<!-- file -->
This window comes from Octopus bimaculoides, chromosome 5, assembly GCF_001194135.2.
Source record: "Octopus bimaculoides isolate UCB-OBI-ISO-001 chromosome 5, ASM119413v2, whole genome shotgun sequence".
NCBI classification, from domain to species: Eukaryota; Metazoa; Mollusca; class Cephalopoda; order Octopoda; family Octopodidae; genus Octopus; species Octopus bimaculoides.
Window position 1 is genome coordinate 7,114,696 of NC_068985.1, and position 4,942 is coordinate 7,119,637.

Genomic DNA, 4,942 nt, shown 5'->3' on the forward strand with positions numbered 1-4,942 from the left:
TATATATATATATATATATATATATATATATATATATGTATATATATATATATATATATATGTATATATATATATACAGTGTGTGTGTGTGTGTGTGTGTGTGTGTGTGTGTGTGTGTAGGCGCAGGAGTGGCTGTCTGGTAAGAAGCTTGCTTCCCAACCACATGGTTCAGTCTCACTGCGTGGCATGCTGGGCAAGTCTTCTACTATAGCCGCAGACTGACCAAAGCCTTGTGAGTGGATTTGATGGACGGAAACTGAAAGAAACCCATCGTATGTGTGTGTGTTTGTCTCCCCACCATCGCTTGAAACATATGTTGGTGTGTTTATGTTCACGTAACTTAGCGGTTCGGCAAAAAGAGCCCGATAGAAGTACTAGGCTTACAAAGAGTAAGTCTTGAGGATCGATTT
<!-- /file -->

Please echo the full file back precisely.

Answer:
This window comes from Octopus bimaculoides, chromosome 5, assembly GCF_001194135.2.
Source record: "Octopus bimaculoides isolate UCB-OBI-ISO-001 chromosome 5, ASM119413v2, whole genome shotgun sequence".
NCBI classification, from domain to species: Eukaryota; Metazoa; Mollusca; class Cephalopoda; order Octopoda; family Octopodidae; genus Octopus; species Octopus bimaculoides.
Window position 1 is genome coordinate 7,114,696 of NC_068985.1, and position 4,942 is coordinate 7,119,637.

Genomic DNA, 4,942 nt, shown 5'->3' on the forward strand with positions numbered 1-4,942 from the left:
TATATATATATATATATATATATATATATATATATATGTATATATATATATATATATATATGTATATATATATATACAGTGTGTGTGTGTGTGTGTGTGTGTGTGTGTGTGTGTGTGTAGGCGCAGGAGTGGCTGTCTGGTAAGAAGCTTGCTTCCCAACCACATGGTTCAGTCTCACTGCGTGGCATGCTGGGCAAGTCTTCTACTATAGCCGCAGACTGACCAAAGCCTTGTGAGTGGATTTGATGGACGGAAACTGAAAGAAACCCATCGTATGTGTGTGTGTTTGTCTCCCCACCATCGCTTGAAACATATGTTGGTGTGTTTATGTTCACGTAACTTAGCGGTTCGGCAAAAAGAGCCCGATAGAAGTACTAGGCTTACAAAGAGTAAGTCTTGAGGATCGATTT